But   the raven, sitting lonely on that placid bust, spoke only
That one word, as if his soul in that one word he did
Nothing further then he uttered; not a feather then he
Till I scarcely more than muttered,"Other friends have
flown before;
On the morrow he will leave me, as my hopes have flown
Then the bird said,"Nevermore."
Startled at the stillness broken by reply so aptly spoken,
"Doubtless," said I, "what it utters is its only stock and
Caught from some unhappy master, whom unmerciful
Followed fast and followed faster, till his songs one
burden bore,---
Till the dirges of his hope that melancholy burden bore
Of "Never---nevermore."
But the raven still beguiling all my fancy into smiling,
Straight I wheeled a cushioned seat in front of bird and
bust and door;,
Then, upon  the velvet sinking, I betook myself to linking
Fancy unto fancy, thinking what this ominous bird of
What this grim, ungainly, ghastly, gaunt, and ominous
bird of yore
Meant in croaking, "Nevermore."
Thus I sat  engaged in guessing, but no syllable expressing
To the fowl, whose fiery eyes now burned into my
bosom's core;
This and more I sat divining, with my head at ease re-
On the cushion's velvet lining that the lamplight gloated
But whose velvet violet lining with the lamplight gloating
She shall press, ah, nevermore!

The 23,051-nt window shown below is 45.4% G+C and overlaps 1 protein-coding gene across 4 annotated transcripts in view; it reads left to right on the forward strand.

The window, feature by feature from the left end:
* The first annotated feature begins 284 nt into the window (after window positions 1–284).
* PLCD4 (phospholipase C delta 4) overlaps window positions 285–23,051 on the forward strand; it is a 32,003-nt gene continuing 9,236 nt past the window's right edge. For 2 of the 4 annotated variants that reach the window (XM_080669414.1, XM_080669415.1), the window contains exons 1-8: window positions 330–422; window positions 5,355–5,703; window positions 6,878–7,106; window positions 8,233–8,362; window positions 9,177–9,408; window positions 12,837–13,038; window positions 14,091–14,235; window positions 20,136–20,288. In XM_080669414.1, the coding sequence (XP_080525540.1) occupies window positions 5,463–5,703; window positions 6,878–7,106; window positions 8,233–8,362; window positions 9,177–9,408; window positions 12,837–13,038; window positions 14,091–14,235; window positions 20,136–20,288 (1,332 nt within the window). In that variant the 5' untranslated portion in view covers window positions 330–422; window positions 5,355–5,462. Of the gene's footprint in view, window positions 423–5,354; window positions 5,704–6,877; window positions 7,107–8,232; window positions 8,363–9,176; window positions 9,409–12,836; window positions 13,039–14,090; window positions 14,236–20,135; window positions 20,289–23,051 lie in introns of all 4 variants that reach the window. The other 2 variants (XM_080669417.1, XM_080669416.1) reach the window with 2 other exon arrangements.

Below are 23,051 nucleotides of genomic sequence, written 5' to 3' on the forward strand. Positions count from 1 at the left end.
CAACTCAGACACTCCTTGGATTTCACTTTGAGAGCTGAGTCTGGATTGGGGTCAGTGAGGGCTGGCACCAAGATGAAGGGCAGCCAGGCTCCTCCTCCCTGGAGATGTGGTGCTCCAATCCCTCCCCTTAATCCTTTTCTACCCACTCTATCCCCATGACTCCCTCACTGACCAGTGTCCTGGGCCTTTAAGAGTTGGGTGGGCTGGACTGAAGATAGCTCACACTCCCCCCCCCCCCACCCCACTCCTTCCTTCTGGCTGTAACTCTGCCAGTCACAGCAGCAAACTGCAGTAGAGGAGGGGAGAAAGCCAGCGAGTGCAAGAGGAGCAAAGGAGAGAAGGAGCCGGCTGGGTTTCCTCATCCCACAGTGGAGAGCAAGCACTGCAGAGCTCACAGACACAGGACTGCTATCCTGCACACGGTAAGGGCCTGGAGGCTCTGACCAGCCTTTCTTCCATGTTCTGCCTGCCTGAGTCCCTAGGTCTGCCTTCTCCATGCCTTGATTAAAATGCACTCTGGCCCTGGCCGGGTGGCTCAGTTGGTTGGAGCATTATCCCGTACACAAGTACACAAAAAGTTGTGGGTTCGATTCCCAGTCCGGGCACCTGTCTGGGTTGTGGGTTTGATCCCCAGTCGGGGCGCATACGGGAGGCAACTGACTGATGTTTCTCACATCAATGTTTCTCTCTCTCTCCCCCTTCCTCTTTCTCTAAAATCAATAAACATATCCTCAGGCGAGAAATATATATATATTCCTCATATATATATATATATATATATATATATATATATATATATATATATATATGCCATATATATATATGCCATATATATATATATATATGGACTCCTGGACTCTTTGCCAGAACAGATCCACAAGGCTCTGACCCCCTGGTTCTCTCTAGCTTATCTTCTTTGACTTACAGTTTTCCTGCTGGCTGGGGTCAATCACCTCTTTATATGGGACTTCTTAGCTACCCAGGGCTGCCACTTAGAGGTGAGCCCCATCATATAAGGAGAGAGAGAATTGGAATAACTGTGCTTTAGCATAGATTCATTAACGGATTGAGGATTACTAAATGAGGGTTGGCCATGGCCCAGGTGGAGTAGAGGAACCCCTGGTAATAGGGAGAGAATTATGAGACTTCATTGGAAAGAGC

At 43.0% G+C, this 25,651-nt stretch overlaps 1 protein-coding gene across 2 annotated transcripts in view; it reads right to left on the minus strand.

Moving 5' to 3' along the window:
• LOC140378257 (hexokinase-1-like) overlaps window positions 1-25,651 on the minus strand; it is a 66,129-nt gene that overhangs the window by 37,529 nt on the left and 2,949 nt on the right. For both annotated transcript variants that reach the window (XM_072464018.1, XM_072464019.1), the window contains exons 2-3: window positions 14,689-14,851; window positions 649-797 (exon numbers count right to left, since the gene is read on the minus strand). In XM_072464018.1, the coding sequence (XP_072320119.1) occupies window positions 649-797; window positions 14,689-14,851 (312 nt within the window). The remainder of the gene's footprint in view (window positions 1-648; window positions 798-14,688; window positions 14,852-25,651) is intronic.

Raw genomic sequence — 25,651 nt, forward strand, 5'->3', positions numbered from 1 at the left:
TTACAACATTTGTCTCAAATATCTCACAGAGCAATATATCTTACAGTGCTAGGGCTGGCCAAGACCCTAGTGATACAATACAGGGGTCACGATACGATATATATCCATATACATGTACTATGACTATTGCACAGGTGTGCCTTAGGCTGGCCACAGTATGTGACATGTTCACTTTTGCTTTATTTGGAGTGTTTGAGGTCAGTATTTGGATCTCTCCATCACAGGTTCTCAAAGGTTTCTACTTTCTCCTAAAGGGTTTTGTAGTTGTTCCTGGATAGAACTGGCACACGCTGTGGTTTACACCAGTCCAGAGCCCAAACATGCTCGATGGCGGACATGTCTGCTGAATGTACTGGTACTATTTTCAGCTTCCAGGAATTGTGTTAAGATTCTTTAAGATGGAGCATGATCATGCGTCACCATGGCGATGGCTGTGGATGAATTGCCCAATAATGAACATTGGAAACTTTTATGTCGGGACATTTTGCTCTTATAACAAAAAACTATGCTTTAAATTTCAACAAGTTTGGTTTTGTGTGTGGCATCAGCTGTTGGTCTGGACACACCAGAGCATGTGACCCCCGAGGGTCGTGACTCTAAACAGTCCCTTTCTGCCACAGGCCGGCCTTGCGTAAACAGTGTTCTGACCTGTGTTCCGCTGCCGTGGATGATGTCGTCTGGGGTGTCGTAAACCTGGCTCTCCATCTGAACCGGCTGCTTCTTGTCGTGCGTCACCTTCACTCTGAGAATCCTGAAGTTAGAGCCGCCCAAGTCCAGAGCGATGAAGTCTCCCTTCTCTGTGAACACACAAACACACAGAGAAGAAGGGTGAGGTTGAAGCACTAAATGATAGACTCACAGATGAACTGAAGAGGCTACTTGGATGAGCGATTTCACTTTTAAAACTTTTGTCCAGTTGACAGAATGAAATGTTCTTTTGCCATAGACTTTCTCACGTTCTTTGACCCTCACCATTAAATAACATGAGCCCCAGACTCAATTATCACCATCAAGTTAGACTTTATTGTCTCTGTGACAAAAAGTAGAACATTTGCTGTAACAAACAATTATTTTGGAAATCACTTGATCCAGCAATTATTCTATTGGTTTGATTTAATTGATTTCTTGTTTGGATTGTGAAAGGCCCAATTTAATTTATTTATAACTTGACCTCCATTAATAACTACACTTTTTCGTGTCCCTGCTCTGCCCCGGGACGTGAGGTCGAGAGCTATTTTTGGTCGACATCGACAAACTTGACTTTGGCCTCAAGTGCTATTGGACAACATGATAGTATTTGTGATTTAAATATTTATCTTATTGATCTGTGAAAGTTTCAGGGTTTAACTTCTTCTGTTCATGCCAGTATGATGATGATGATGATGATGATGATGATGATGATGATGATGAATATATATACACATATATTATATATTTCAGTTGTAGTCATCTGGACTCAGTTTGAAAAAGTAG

Then, methought, the air grew denser, perfumed from an
unseen censer
Swung by   seraphim whose footfalls tinkled on the tufted
"Wretch," I cried, "thy God hath lent thee -- by these
angels he hath sent thee
Respite---respite and nepenthe from thy memories of
Quaff, O quaff this kind nepenthe, and forget this lost
Quoth the raven, "Nevermore!"
"Prophet!" said I, "thing of evil!--prophet still, if bird or
Whether  tempter sent, or whether tempest tossed thee
here ashore,
Desolate, yet all undaunted, on this desert land enchanted--
On this home by horror haunted--tell me truly, I implore:
Is there--is there balm in Gilead?--tell me--tell me I im-
Quoth the raven, "Nevermore."
"Prophet!" said I, "thing of evil--prophet still, if bird or
By that heaven that bends above us--by that God we
both adore--
Tell this soul with sorrow laden, if, within the distant
It shall clasp a sainted maiden, whom the angels name
Clasp a rare and radiant maiden, whom the angels name
Quoth the raven, "Nevermore."
"Be that word our sign of parting, bird or fiend!' I shrieked,
"Get thee back into the tempest and the Night's Pluton-
ian shore!
Leave no black plume as a token of that lie thy soul hath
Leave my loneliness unbroken! -- quit the bust above
my door!
Take thy beak from out my heart, and take thy form
from off my door!"
Quoth the raven, "Nevermore."
And the raven, never flitting, still is sitting, still is sitting
On the pallid bust of Pallas just above my chamber door;
And his eyes have all the seeming of a demon's that is
And the lamplight o'er him streaming throws the shadow
on the floor;
And my soul from out that shadow that lies floating on
the floor
Shall be lifted---nevermore!